Commodity traders in Singapore?s stock market seem to have garnered a bad reputation in recent years.
In late 2012, investment research firm Muddy Waters shorted Olam International Ltd?s (SGX: O32) shares (when you short, you?re betting that prices will fall) and released a report criticizing the commodity outfit?s accounting practices and business model, among other things.
Then, just last month, Noble Group Limited (SGX: N21) fell into the cross-hairs of the blogger Iceberg Research, a little-known investment research outfit. Iceberg Research, which claimed to not have any positions (long or short) in Noble?s shares, had released two reports in February…
Commodity traders in Singapore’s stock market seem to have garnered a bad reputation in recent years.
In late 2012, investment research firm Muddy Waters shorted Olam International Ltd’s (SGX: O32) shares (when you short, you’re betting that prices will fall) and released a report criticizing the commodity outfit’s accounting practices and business model, among other things.
Then, just last month, Noble Group Limited (SGX: N21) fell into the cross-hairs of the blogger Iceberg Research, a little-known investment research outfit. Iceberg Research, which claimed to not have any positions (long or short) in Noble’s shares, had released two reports in February that were extremely critical of Noble Group’s accounting practices, amongst other issues.
I wouldn’t want to wade into the debate of who’s right or who’s wrong, but with two of the three major commodity traders listed in Singapore having endured short-attacks, is that a sign that these commodity traders are in risky businesses? What should investors make of Wilmar International Ltd (SGX: F34), the last of the trio?
Wilmar is actually the largest of them and has businesses operations that may be no less complicated than the other two. The company is also considered one of the world largest players in the palm oil, sugar, and oilseeds & grains industries.
With the huge volume of commodities being traded by Wilmar, there is no sure way of knowing that all its commodity contracts are being priced accurately when it reports quarterly earnings. But, there’s a key reason why Wilmar’s business may be less risky.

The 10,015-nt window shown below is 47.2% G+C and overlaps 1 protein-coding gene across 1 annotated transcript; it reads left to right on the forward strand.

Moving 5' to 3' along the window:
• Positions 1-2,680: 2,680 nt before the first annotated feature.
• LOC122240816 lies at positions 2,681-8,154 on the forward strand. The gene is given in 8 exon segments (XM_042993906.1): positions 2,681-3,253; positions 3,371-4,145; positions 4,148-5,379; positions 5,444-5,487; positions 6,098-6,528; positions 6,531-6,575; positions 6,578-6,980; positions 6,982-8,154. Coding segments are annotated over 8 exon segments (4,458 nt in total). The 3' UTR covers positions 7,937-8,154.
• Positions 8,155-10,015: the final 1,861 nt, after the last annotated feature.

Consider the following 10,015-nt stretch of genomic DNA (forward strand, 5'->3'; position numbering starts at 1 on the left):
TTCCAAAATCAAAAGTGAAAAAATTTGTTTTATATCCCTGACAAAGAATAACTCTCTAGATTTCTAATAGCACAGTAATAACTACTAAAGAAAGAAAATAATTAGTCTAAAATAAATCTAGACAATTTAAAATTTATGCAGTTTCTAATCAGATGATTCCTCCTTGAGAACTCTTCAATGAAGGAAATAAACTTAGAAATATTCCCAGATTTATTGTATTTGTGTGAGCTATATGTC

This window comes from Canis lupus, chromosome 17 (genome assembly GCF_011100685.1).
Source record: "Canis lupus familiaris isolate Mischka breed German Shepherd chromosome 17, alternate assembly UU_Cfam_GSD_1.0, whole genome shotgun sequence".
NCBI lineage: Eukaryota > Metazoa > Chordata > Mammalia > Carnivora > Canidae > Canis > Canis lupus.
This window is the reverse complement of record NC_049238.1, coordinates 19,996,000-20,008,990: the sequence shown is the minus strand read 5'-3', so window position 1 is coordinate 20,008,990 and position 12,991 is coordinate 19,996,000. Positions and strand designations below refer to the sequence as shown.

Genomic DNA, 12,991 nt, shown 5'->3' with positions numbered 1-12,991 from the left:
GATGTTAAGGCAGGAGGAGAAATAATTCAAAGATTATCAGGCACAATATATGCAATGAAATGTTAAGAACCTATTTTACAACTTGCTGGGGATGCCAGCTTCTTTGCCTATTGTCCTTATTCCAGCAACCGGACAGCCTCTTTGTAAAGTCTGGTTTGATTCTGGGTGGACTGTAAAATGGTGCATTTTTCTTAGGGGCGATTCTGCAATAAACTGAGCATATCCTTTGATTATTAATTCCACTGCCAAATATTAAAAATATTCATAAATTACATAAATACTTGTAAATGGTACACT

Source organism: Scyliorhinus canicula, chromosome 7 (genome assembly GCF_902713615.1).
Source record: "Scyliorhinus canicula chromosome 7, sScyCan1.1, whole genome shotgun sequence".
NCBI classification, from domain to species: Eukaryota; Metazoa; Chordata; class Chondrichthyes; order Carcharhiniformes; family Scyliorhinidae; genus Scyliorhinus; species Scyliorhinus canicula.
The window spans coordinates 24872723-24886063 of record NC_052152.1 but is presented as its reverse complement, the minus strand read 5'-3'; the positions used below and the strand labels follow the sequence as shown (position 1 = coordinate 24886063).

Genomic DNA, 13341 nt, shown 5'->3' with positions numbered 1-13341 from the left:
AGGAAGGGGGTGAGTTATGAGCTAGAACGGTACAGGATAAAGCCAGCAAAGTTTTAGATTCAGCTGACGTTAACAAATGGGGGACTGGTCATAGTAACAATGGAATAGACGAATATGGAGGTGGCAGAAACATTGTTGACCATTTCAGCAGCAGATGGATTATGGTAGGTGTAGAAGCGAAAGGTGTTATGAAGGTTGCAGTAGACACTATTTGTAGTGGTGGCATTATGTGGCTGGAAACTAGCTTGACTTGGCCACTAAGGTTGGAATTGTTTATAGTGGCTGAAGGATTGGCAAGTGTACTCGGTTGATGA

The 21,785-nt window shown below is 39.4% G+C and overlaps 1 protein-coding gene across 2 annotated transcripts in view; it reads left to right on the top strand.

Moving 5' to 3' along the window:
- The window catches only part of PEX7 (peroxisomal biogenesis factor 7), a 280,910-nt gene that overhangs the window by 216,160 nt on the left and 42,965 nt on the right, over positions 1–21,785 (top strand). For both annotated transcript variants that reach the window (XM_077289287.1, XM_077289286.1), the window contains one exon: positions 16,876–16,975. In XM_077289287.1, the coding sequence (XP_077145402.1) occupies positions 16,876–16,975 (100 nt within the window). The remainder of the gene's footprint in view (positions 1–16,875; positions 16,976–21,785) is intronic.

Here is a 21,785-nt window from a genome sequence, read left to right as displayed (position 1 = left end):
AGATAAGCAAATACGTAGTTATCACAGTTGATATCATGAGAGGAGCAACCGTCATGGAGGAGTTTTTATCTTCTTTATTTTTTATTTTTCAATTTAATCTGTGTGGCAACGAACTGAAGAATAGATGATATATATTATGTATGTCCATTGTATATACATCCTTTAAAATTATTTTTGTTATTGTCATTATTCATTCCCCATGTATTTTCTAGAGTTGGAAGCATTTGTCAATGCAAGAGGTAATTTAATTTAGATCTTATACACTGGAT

Asset heavy vs asset light business models
Generally, a commodity trader would buy and sell its products using derivatives such as forwards or futures contracts. The firm can buy the products that it needs on the spot market and then sell it off in the forwards or futures market, hopefully for a profit.
Wilmar’s business model on the other hand, is slightly different – it involves the company owning the whole value chain of the commodity that it trades in.
For example, for its palm oil business, Wilmar is actually one of the largest plantation owners in the world, having produced 4.3 million metric tonnes of fresh fruit bunches in 2014. This means that the company is selling products that it is actually producing instead of merely being a middle man matching buyers and sellers. This distinction is important.
Asset-light commodity traders can earn a profit simply by trading paper contracts that are tied to the physical commodities. Such traders can bet on rising prices by buying a futures contract in the hopes of selling off the contract for a profit at a later date. The traders can also bet on falling prices by selling futures contracts in the hopes of buying them back cheaper at a later date. These activities are more speculative in nature.
But for Wilmar, it actually has a fixed and predictable cost structure in its operations (of producing the commodity) and would thus be able to book a profit so long as it is able to sell its products at a price higher than its cost of production.
It is not to say that Wilmar does not engage in these paper trades at all. But, there is lesser incentive for Wilmar to engage in speculative acts like trying to predict the future price trends of a commodity. This is because Wilmar can ensure that it’s profitable as long as it enters into contracts with selling prices that are above its production cost.
Trading in commodities need not necessarily be a risky business so long as the trader is able to control its risks by being conservative with its business practices, such as always netting off its contracts with buyers and sellers.
In doing so, the trader can earn a spread between the two parties and generate a consistent and somewhat predictable earnings stream, regardless of whether the price of the commodity has moved up or down.
The problem comes if a commodity trader would engage in speculating on the future prices of commodities. It is dangerous because the prices of commodities can be extremely volatile. (Just ask the oil traders!)
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The information provided is for general information purposes only and is not intended to be personalised investment or financial advice. Motley Fool Singapore writer Stanley Lim owns Wilmar International Ltd.